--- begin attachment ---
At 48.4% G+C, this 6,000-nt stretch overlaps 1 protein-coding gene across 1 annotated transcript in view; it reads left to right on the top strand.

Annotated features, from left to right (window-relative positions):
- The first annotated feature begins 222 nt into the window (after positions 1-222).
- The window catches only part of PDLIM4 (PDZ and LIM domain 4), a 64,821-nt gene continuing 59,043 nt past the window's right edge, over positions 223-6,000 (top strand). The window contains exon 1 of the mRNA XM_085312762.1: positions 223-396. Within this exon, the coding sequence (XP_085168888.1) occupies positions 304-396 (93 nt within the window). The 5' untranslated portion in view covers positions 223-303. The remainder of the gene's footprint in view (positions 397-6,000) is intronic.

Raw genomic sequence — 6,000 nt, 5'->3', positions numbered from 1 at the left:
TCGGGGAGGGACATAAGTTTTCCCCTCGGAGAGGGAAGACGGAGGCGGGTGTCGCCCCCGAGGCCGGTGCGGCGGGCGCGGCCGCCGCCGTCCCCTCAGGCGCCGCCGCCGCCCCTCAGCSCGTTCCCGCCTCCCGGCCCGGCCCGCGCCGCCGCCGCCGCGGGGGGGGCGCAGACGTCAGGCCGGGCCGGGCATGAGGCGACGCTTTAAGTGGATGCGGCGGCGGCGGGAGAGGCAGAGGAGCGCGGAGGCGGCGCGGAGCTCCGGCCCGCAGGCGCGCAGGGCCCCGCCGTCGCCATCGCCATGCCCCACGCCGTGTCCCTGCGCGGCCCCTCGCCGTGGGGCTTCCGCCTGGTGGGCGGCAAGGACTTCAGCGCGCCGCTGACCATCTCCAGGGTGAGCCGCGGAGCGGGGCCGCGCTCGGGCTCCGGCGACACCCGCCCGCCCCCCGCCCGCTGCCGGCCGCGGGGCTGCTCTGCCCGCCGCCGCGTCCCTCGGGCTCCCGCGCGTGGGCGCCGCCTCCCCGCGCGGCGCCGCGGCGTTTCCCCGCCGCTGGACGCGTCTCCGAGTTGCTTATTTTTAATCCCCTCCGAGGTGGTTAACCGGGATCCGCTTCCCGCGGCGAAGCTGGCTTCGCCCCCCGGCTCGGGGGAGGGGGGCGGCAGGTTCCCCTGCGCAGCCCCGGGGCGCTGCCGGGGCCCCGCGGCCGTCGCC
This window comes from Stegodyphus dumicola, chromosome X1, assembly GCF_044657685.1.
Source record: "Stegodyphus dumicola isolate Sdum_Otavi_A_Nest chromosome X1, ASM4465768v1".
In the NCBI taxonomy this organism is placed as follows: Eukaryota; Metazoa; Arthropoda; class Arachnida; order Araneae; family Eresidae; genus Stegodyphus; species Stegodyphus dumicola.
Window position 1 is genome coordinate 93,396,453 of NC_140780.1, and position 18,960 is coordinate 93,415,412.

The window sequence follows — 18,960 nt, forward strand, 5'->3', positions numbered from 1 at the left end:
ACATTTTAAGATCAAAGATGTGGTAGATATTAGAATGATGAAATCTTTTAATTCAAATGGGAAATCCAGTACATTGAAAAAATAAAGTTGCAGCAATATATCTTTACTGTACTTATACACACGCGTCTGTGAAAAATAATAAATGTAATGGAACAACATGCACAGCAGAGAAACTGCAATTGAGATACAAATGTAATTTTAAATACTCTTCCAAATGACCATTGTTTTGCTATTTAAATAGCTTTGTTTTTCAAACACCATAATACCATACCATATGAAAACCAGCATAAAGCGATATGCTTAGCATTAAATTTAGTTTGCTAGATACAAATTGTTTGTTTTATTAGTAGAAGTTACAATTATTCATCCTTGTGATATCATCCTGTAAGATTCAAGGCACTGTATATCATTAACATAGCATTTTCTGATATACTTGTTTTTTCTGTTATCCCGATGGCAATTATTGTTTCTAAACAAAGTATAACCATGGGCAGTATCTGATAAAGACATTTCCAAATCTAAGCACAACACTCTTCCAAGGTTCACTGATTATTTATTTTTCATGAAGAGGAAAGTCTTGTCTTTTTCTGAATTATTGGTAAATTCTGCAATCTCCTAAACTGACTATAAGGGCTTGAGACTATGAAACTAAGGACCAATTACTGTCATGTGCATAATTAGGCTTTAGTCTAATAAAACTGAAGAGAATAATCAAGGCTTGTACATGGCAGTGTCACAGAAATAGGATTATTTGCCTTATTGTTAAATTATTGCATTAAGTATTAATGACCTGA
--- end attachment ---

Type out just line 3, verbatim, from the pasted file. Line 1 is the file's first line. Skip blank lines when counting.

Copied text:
- The first annotated feature begins 222 nt into the window (after positions 1-222).